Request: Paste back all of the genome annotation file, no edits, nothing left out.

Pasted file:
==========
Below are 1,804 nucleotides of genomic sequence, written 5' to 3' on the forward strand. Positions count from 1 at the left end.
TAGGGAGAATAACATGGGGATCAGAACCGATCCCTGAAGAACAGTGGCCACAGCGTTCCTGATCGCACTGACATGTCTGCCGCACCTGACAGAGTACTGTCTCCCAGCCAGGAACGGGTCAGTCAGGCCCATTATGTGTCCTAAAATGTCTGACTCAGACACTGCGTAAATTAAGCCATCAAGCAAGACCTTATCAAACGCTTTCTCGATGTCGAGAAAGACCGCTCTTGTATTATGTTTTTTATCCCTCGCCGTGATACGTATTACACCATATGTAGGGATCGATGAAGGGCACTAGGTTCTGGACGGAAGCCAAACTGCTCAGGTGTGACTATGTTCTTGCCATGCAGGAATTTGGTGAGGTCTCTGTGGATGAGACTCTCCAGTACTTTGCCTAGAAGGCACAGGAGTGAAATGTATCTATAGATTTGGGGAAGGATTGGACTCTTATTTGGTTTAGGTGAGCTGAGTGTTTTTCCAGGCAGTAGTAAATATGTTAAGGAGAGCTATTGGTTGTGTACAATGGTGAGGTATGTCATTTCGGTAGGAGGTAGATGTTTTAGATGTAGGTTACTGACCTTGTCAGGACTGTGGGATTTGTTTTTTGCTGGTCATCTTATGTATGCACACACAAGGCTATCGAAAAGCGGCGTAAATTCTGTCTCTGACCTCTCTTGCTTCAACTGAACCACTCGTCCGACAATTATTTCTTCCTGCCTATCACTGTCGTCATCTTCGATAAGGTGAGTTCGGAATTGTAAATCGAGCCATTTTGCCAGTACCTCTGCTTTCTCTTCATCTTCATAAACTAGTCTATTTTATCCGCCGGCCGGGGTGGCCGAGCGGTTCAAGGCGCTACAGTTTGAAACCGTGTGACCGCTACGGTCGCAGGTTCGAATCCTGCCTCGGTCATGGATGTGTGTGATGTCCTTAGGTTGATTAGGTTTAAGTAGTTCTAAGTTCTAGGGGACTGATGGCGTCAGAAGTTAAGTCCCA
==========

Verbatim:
Below are 1,804 nucleotides of genomic sequence, written 5' to 3' on the forward strand. Positions count from 1 at the left end.
TAGGGAGAATAACATGGGGATCAGAACCGATCCCTGAAGAACAGTGGCCACAGCGTTCCTGATCGCACTGACATGTCTGCCGCACCTGACAGAGTACTGTCTCCCAGCCAGGAACGGGTCAGTCAGGCCCATTATGTGTCCTAAAATGTCTGACTCAGACACTGCGTAAATTAAGCCATCAAGCAAGACCTTATCAAACGCTTTCTCGATGTCGAGAAAGACCGCTCTTGTATTATGTTTTTTATCCCTCGCCGTGATACGTATTACACCATATGTAGGGATCGATGAAGGGCACTAGGTTCTGGACGGAAGCCAAACTGCTCAGGTGTGACTATGTTCTTGCCATGCAGGAATTTGGTGAGGTCTCTGTGGATGAGACTCTCCAGTACTTTGCCTAGAAGGCACAGGAGTGAAATGTATCTATAGATTTGGGGAAGGATTGGACTCTTATTTGGTTTAGGTGAGCTGAGTGTTTTTCCAGGCAGTAGTAAATATGTTAAGGAGAGCTATTGGTTGTGTACAATGGTGAGGTATGTCATTTCGGTAGGAGGTAGATGTTTTAGATGTAGGTTACTGACCTTGTCAGGACTGTGGGATTTGTTTTTTGCTGGTCATCTTATGTATGCACACACAAGGCTATCGAAAAGCGGCGTAAATTCTGTCTCTGACCTCTCTTGCTTCAACTGAACCACTCGTCCGACAATTATTTCTTCCTGCCTATCACTGTCGTCATCTTCGATAAGGTGAGTTCGGAATTGTAAATCGAGCCATTTTGCCAGTACCTCTGCTTTCTCTTCATCTTCATAAACTAGTCTATTTTATCCGCCGGCCGGGGTGGCCGAGCGGTTCAAGGCGCTACAGTTTGAAACCGTGTGACCGCTACGGTCGCAGGTTCGAATCCTGCCTCGGTCATGGATGTGTGTGATGTCCTTAGGTTGATTAGGTTTAAGTAGTTCTAAGTTCTAGGGGACTGATGGCGTCAGAAGTTAAGTCCCA